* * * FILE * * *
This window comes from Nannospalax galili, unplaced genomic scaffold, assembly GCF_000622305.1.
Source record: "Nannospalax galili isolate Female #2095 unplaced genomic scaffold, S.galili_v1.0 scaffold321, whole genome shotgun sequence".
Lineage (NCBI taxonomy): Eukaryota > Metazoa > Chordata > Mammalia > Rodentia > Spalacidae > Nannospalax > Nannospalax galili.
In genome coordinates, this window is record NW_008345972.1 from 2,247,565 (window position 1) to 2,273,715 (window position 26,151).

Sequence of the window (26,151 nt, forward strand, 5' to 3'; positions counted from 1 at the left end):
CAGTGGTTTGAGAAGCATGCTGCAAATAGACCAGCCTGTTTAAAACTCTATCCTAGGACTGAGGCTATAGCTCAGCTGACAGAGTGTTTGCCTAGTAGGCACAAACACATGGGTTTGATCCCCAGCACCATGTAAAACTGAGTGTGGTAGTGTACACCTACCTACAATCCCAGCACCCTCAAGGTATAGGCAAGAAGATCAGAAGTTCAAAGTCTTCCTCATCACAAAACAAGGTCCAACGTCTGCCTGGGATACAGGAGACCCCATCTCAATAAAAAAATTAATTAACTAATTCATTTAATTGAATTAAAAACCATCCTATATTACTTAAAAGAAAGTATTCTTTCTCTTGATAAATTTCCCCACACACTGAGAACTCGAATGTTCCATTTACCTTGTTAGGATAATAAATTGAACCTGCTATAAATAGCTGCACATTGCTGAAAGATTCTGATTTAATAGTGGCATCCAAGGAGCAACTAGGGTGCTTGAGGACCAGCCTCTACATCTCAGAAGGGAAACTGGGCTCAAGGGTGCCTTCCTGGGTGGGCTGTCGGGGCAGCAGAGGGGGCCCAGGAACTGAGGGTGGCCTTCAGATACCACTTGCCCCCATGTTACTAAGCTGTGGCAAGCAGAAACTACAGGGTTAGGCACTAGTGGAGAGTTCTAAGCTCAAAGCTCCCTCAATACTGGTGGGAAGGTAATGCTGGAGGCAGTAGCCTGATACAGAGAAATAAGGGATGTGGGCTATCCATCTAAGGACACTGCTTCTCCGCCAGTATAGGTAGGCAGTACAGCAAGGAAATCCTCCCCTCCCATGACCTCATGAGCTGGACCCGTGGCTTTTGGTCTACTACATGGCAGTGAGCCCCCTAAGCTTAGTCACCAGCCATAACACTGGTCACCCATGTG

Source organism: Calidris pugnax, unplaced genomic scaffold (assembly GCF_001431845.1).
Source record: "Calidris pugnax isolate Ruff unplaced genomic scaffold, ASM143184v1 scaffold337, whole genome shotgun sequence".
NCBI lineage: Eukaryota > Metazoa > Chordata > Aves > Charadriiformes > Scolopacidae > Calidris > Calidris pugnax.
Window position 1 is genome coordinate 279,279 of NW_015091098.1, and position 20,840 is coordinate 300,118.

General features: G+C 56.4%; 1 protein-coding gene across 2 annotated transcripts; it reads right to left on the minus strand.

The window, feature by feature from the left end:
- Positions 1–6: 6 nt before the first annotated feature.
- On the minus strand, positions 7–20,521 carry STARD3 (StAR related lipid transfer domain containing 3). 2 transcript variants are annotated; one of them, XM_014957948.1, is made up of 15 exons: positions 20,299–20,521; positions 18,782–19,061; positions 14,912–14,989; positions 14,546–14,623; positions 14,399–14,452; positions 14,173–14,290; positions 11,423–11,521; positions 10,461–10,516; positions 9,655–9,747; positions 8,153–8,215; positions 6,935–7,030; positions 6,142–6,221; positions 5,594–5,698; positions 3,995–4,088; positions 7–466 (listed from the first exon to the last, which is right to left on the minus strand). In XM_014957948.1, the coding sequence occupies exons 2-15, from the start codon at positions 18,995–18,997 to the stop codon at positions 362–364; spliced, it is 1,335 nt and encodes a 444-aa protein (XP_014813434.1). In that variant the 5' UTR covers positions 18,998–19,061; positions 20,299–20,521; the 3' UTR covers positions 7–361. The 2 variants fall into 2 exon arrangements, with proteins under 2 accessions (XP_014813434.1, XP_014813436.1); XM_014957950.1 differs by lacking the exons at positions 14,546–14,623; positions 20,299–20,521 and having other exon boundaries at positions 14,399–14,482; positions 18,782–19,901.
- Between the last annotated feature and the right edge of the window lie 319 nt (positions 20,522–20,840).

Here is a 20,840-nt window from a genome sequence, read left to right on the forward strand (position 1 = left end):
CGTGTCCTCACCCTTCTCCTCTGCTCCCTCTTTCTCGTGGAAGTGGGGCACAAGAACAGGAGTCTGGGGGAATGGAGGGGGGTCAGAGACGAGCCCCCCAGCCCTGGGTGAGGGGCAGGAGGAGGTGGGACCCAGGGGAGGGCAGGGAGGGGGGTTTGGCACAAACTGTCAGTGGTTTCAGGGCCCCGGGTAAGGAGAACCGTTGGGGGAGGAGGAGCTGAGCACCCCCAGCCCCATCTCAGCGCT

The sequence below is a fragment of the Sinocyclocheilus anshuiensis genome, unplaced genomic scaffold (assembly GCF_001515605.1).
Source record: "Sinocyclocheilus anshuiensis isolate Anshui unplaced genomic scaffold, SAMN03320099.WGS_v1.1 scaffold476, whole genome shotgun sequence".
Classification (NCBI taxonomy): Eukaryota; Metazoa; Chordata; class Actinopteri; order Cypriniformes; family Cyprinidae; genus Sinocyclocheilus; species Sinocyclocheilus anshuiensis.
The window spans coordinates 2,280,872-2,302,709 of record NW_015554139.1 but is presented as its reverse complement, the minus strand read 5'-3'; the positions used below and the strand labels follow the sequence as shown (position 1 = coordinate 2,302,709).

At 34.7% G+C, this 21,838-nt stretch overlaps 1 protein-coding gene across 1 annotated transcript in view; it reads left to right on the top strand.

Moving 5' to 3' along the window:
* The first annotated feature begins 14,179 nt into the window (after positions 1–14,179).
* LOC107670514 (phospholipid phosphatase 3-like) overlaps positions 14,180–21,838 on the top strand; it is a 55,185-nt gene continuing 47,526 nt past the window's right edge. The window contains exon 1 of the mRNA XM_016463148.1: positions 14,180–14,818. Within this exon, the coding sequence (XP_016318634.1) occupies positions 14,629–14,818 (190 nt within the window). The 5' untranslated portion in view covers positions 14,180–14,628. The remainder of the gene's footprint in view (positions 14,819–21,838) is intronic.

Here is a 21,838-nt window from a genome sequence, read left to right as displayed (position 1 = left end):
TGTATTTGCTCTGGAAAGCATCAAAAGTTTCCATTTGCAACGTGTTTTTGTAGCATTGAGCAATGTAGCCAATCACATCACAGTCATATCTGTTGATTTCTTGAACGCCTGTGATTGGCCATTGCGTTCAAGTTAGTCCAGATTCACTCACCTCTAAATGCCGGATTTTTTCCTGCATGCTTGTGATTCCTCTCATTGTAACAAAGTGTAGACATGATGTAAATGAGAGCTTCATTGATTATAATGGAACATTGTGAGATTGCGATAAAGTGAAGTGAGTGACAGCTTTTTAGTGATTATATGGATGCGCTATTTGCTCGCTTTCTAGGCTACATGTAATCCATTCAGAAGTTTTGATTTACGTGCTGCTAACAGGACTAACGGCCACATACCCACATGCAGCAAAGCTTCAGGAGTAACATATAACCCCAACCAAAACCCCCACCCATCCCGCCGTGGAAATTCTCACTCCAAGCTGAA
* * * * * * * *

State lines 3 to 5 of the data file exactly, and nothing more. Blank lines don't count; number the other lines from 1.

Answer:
Lineage (NCBI taxonomy): Eukaryota > Metazoa > Chordata > Mammalia > Rodentia > Spalacidae > Nannospalax > Nannospalax galili.
In genome coordinates, this window is record NW_008345972.1 from 2,247,565 (window position 1) to 2,273,715 (window position 26,151).

Sequence of the window (26,151 nt, forward strand, 5' to 3'; positions counted from 1 at the left end):